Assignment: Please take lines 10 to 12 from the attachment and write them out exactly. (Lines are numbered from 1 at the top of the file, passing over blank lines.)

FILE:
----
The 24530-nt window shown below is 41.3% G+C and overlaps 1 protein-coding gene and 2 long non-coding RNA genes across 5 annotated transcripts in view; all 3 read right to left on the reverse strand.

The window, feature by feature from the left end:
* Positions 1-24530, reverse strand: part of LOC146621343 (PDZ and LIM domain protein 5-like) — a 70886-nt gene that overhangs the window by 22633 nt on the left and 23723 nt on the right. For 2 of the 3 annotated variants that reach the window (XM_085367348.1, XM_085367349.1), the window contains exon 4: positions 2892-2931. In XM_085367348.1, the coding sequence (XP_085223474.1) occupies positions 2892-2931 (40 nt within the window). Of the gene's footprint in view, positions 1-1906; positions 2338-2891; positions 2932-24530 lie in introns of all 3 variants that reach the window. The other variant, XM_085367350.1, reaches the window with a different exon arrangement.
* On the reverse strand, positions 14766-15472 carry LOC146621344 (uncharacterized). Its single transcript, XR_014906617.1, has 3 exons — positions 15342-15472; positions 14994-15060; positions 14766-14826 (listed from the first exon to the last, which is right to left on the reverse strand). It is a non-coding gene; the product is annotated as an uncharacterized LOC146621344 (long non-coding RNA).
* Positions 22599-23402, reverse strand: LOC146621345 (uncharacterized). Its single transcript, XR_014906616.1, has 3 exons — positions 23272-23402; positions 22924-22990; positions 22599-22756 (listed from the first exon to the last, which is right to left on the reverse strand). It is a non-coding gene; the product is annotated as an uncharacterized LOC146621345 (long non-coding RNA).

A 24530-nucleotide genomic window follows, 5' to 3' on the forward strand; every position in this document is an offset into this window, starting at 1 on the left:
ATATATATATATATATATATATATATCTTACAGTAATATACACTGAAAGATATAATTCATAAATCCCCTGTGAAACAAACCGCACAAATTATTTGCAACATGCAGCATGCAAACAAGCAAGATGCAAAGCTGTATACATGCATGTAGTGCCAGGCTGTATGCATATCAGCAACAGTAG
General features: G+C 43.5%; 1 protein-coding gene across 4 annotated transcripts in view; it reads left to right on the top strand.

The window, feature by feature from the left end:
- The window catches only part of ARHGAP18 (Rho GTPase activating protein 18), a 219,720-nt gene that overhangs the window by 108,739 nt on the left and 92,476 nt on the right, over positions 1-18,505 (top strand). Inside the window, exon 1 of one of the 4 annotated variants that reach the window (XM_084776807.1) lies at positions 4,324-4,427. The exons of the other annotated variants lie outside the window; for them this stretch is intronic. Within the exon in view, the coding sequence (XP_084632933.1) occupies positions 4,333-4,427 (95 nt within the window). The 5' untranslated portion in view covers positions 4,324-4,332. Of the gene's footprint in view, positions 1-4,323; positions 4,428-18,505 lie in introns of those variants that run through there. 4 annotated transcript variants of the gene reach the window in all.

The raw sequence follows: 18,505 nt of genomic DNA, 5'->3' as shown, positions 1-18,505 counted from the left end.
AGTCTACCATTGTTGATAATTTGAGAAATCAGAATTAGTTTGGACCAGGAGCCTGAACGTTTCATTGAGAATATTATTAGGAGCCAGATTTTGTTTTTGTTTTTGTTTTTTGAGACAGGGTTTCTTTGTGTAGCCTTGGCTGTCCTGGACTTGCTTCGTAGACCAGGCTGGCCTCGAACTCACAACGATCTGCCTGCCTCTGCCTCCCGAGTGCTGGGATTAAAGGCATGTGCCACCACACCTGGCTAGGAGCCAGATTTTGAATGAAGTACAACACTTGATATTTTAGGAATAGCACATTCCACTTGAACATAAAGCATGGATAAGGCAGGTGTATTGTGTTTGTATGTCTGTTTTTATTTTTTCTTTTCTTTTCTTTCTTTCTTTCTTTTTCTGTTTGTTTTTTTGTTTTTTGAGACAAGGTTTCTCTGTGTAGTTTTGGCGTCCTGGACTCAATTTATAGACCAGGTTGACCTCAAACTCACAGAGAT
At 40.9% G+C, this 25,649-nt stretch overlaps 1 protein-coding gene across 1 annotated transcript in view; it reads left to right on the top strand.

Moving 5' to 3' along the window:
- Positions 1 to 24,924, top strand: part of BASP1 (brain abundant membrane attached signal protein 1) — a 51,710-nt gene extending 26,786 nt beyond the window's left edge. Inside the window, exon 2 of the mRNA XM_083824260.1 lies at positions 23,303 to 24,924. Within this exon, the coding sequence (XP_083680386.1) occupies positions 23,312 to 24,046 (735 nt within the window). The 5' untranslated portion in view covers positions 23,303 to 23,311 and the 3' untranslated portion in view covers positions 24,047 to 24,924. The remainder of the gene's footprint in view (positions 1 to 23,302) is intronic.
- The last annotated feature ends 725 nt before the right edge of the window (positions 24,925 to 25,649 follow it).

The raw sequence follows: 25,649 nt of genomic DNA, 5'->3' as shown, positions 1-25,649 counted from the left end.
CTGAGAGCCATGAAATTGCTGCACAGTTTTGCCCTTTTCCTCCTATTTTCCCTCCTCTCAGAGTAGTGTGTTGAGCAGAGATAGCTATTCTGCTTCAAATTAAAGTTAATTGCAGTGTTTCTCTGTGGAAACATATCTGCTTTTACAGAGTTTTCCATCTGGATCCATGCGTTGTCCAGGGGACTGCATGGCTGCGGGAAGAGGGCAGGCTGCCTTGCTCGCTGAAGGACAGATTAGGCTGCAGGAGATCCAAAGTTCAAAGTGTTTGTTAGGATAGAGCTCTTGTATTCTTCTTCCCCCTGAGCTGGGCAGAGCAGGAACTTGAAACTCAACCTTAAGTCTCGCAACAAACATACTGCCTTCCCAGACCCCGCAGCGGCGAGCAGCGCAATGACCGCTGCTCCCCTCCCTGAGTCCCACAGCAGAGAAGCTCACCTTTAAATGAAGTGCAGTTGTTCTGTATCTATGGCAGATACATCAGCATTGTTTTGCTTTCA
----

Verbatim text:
- The window catches only part of ARHGAP18 (Rho GTPase activating protein 18), a 219,720-nt gene that overhangs the window by 108,739 nt on the left and 92,476 nt on the right, over positions 1-18,505 (top strand). Inside the window, exon 1 of one of the 4 annotated variants that reach the window (XM_084776807.1) lies at positions 4,324-4,427. The exons of the other annotated variants lie outside the window; for them this stretch is intronic. Within the exon in view, the coding sequence (XP_084632933.1) occupies positions 4,333-4,427 (95 nt within the window). The 5' untranslated portion in view covers positions 4,324-4,332. Of the gene's footprint in view, positions 1-4,323; positions 4,428-18,505 lie in introns of those variants that run through there. 4 annotated transcript variants of the gene reach the window in all.

The raw sequence follows: 18,505 nt of genomic DNA, 5'->3' as shown, positions 1-18,505 counted from the left end.
AGTCTACCATTGTTGATAATTTGAGAAATCAGAATTAGTTTGGACCAGGAGCCTGAACGTTTCATTGAGAATATTATTAGGAGCCAGATTTTGTTTTTGTTTTTGTTTTTTGAGACAGGGTTTCTTTGTGTAGCCTTGGCTGTCCTGGACTTGCTTCGTAGACCAGGCTGGCCTCGAACTCACAACGATCTGCCTGCCTCTGCCTCCCGAGTGCTGGGATTAAAGGCATGTGCCACCACACCTGGCTAGGAGCCAGATTTTGAATGAAGTACAACACTTGATATTTTAGGAATAGCACATTCCACTTGAACATAAAGCATGGATAAGGCAGGTGTATTGTGTTTGTATGTCTGTTTTTATTTTTTCTTTTCTTTTCTTTCTTTCTTTCTTTTTCTGTTTGTTTTTTTGTTTTTTGAGACAAGGTTTCTCTGTGTAGTTTTGGCGTCCTGGACTCAATTTATAGACCAGGTTGACCTCAAACTCACAGAGAT